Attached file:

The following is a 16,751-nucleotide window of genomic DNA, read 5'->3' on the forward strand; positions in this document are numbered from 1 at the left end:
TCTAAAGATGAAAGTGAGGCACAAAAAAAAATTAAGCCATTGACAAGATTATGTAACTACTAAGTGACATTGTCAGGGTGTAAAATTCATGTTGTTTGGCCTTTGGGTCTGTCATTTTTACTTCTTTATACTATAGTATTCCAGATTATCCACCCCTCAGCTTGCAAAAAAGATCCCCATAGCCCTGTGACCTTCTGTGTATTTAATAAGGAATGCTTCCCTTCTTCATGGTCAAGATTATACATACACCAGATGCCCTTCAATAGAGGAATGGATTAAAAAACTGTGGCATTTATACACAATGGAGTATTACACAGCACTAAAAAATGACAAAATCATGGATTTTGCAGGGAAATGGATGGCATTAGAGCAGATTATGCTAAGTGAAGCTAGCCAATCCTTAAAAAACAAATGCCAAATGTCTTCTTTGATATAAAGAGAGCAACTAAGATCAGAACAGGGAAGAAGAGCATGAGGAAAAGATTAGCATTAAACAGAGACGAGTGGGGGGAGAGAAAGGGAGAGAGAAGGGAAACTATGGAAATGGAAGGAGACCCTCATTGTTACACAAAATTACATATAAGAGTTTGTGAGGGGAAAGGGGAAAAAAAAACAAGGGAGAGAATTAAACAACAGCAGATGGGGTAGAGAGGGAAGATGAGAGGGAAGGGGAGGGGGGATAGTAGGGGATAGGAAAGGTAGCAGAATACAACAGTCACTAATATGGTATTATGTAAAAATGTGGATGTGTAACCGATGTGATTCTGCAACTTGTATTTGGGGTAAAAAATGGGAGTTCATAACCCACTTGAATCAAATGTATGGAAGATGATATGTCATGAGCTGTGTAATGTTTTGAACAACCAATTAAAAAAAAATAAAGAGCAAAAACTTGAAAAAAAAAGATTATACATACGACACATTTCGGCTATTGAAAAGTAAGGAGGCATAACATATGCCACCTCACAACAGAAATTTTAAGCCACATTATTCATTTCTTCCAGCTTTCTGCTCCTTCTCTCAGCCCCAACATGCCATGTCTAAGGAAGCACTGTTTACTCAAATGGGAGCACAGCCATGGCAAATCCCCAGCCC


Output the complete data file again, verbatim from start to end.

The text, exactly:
The following is a 16,751-nucleotide window of genomic DNA, read 5'->3' on the forward strand; positions in this document are numbered from 1 at the left end:
TCTAAAGATGAAAGTGAGGCACAAAAAAAAATTAAGCCATTGACAAGATTATGTAACTACTAAGTGACATTGTCAGGGTGTAAAATTCATGTTGTTTGGCCTTTGGGTCTGTCATTTTTACTTCTTTATACTATAGTATTCCAGATTATCCACCCCTCAGCTTGCAAAAAAGATCCCCATAGCCCTGTGACCTTCTGTGTATTTAATAAGGAATGCTTCCCTTCTTCATGGTCAAGATTATACATACACCAGATGCCCTTCAATAGAGGAATGGATTAAAAAACTGTGGCATTTATACACAATGGAGTATTACACAGCACTAAAAAATGACAAAATCATGGATTTTGCAGGGAAATGGATGGCATTAGAGCAGATTATGCTAAGTGAAGCTAGCCAATCCTTAAAAAACAAATGCCAAATGTCTTCTTTGATATAAAGAGAGCAACTAAGATCAGAACAGGGAAGAAGAGCATGAGGAAAAGATTAGCATTAAACAGAGACGAGTGGGGGGAGAGAAAGGGAGAGAGAAGGGAAACTATGGAAATGGAAGGAGACCCTCATTGTTACACAAAATTACATATAAGAGTTTGTGAGGGGAAAGGGGAAAAAAAAACAAGGGAGAGAATTAAACAACAGCAGATGGGGTAGAGAGGGAAGATGAGAGGGAAGGGGAGGGGGGATAGTAGGGGATAGGAAAGGTAGCAGAATACAACAGTCACTAATATGGTATTATGTAAAAATGTGGATGTGTAACCGATGTGATTCTGCAACTTGTATTTGGGGTAAAAAATGGGAGTTCATAACCCACTTGAATCAAATGTATGGAAGATGATATGTCATGAGCTGTGTAATGTTTTGAACAACCAATTAAAAAAAAATAAAGAGCAAAAACTTGAAAAAAAAAGATTATACATACGACACATTTCGGCTATTGAAAAGTAAGGAGGCATAACATATGCCACCTCACAACAGAAATTTTAAGCCACATTATTCATTTCTTCCAGCTTTCTGCTCCTTCTCTCAGCCCCAACATGCCATGTCTAAGGAAGCACTGTTTACTCAAATGGGAGCACAGCCATGGCAAATCCCCAGCCC